Articles tagged essays, travel, memoirs, photography, criticism

Questioning Authenticity and Narrative Performance in Dodie Bellamy’s ‘When the Sick Rule the World’

A new collection of writings by one of the progenitors of the American New Narrative movement is stylistically impressive, but lacks engagement with its subject matter.

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Christopher Hitchens’ Posthumous Anthology, ‘And Yet…’, and Yet There Is More

Why reprint what's already available, as done here, if a bounty of miscellanea is still uncollected?

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‘LEGO Star Wars’ Is a Photographic Wonderland

Vesa Lehtimäki's collection of photographs featuring LEGO toys in inventive situations is an inspiring and innovative collection.

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Paul Theroux’s ‘Deep South’ Takes Us Inside America’s Third World

After a career spent traveling the world, Paul Theroux makes a revelatory journey through the blighted, wounded, struggling, well-armed, and resilient small towns of the American South.

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Peaches and Dreams: On Tour and Out and About With Peaches

Berlin-based photographer Holger Talinski captures the 'magic and the realities' of Peaches on tour in What Else Is in the Teaches of Peaches.

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20 Jul 2015 // 1:02 AM

From Vienna to Schoeller: The Revivals of Expressionism

The exquisite close-up technique of Martin Schoeller hearkens back to the thriving artistic times of Vienna circa 1900.

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On Tony Judt’s Endless Train

Be suspicious of romantic narratives, Judt reminds us, for they will only derail our understanding, and take us nowhere.

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‘Teaching Plato in Palestine’ Marks a Valiant Effort, but Falls Short of Consolation

Carlos Fraenkel champions two causes: the first is a culture of debate; the second is an allegiance to the principle of fallibilism. Unfortunately, both are hard to come by.

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The Visual Enchantment of Music Photography

Sometimes photographs tell stories that music cannot fully articulate, carrying in their grain long-gone atmospheres.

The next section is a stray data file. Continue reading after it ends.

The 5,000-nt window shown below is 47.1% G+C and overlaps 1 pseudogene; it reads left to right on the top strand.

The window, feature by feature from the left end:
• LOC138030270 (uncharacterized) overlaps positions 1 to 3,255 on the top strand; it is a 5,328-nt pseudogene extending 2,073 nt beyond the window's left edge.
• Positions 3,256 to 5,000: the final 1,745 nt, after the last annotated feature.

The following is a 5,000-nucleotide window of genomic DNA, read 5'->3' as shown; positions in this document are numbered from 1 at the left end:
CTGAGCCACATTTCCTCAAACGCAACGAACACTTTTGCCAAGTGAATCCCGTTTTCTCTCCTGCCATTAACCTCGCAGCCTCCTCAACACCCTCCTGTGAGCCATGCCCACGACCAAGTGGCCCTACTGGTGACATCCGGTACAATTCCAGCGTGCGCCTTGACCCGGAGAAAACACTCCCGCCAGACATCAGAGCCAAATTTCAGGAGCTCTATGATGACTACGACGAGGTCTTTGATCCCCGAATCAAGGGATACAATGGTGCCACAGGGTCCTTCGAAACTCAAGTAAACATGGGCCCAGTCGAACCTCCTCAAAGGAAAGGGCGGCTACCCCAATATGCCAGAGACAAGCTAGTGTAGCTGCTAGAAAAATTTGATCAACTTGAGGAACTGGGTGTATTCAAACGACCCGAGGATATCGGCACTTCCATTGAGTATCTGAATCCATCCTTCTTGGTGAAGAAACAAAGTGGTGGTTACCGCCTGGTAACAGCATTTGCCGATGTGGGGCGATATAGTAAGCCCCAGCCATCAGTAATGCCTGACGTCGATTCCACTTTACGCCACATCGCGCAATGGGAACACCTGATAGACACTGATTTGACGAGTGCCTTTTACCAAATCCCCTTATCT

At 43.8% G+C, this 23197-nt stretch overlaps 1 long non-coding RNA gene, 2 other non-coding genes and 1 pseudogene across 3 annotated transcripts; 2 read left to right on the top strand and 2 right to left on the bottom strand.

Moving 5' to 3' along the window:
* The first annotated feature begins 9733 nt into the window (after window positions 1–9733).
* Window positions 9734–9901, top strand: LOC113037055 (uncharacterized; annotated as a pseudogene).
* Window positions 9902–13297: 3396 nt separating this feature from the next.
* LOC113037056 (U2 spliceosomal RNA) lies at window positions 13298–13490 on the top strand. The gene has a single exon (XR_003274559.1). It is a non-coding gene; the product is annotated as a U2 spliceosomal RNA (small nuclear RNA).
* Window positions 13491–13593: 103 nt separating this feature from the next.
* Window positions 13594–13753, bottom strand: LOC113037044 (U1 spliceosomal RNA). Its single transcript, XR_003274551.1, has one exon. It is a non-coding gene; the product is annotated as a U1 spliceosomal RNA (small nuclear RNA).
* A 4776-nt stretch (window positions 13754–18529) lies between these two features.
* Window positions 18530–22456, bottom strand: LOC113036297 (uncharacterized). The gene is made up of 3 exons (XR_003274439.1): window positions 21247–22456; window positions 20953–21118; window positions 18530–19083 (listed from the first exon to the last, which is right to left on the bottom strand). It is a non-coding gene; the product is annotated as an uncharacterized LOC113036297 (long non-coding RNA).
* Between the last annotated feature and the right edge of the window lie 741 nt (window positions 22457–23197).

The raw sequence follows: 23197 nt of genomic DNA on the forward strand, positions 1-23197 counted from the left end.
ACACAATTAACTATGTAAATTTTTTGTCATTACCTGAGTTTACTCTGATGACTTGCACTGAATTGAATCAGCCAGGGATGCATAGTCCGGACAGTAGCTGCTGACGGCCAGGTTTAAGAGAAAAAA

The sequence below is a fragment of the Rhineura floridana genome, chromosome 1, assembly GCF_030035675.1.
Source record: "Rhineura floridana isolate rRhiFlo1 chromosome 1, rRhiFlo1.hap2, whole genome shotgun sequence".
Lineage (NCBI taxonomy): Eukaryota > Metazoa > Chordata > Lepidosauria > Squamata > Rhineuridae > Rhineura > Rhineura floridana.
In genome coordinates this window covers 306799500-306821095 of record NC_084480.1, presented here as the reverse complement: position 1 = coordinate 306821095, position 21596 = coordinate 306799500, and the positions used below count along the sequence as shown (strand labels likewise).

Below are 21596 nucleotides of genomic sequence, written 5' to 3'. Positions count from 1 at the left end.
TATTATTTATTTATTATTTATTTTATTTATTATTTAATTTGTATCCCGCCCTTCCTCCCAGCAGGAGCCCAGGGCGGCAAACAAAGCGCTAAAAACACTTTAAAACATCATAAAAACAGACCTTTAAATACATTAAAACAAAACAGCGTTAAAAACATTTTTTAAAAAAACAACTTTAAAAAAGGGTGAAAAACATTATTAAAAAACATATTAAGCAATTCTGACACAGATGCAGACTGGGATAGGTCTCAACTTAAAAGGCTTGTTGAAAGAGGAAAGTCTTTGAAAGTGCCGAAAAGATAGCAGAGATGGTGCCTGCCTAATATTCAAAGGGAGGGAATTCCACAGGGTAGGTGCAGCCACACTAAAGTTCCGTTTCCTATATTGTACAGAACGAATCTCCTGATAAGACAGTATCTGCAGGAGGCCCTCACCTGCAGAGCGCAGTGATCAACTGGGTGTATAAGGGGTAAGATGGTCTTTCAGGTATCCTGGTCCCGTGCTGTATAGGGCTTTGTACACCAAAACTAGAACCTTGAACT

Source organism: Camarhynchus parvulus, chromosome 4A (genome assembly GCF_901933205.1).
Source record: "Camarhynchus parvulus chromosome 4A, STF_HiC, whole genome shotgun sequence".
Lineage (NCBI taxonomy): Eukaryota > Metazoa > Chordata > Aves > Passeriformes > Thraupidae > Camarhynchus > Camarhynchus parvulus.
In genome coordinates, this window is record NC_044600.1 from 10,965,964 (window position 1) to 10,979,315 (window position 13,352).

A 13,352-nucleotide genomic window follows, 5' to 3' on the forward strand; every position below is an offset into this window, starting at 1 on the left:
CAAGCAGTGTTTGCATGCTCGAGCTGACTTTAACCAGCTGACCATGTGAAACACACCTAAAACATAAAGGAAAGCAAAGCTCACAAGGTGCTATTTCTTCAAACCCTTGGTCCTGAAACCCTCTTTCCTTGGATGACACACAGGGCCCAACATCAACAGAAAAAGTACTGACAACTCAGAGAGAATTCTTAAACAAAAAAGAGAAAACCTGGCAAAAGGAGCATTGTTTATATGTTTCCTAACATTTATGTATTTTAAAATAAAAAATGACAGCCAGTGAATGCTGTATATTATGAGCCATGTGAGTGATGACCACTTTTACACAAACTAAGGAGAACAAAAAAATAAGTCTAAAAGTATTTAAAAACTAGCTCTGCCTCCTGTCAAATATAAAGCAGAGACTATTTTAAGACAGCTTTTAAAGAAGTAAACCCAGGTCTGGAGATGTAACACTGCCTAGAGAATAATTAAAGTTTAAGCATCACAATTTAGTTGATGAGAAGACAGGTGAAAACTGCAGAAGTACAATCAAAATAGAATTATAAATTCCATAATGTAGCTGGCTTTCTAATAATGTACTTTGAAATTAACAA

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24 Oct 2014 // 1:30 AM

The Commandments of Lenny Bruce

Lenny Bruce made the stage his pulpit, the audience his parishioners, and stand-up the sermons for his alternative secular faith.

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Kiss Kiss Bangs Bangs: Pauline Kael, Lester Bangs and the Twitter Age

Maybe if one writes reviews like they're the only things that matter, the way Pauline Kael and Lester Bangs did, then writing reviews is enough.

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Eat, Drink, Draw: Lucy Knisley’s Comic Book ‘Relish’ as a Cookbook

Drawing her recipes for Relish, Lucy Knisley almost literally shows cooking to be more art than science.

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Between the Omnivore and the Hermit: Reducing Religion to a Cult of One

The bad film cultist sacrifices his selfhood to the group; the sophisticated film cultist, wary of any residue of fascism, desires alternative groups but keeps them at arm’s length to preserve the integrity of his ego and the pristine beauty of his narcissism.

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The Love of Light: Gore Vidal, 1925 - 2012

We must approach any consideration of Gore Vidal's vast body of work with fear and trembling, because if we do not properly understand and absorb his wisdom, we will have missed yet another opportunity to truly grasp American history and identity.

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In Defense of Film Critics Who Didn’t Like ‘The Dark Knight Rises’

Love it or hate it, The Dark Knight Rises isn't worth the type of outlandish responses received in light of the movie's initial reviews.

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28 Sep 2011 // 4:26 AM

Virgin Mobile FreeFest: 10 September 2011 - Columbia, MD

Vibrant colors and the love of free music on display at the Virgin Mobile FreeFest.

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Beijing Welcomes You: Unveiling the Capital City of the Future

A up-close account of a city—and a world—at a thrilling and confounding moment in history, in which nothing can be counted as stable, from the sidewalk underfoot to Western assumptions about democracy and progress.

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Botticelli, Sandwiches Outside and Dreams of Bradbury’s ‘Dandelion Wine’

Boxed in by bandage-colored cubicle walls in downtown Manhattan, my thoughts drift to sweet days in Florence and Rome, and to lines in Ray Bradbury’s ‘Dandelion Wine’.

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Michael Palin: Nice Guy Finishes in Hollywood

The Nice One from Monty Python sketches a consistent portrait of himself as a decent, ordinary bloke who just happens to be trapped in the role of light-comedy hero -- Hugh Grant comes inevitably to mind -- playing exasperated straight man to his whacky buddies, who in turn are forever dragging him into Situations.

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Photo Opportunities in Video Games

Paradoxically, the same dissociating effect of observing the real world through a camera's lens tends to envelop and immerse players in a game world.

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Violin Virtuoso L. Subramaniam Mesmerizes in Rare New York Performance (Photos)

// Notes from the Road

"Co-presented by the World Music Institute, the 92Y hosted a rare and mesmerizing performance from India's violin virtuoso L. Subramaniam.

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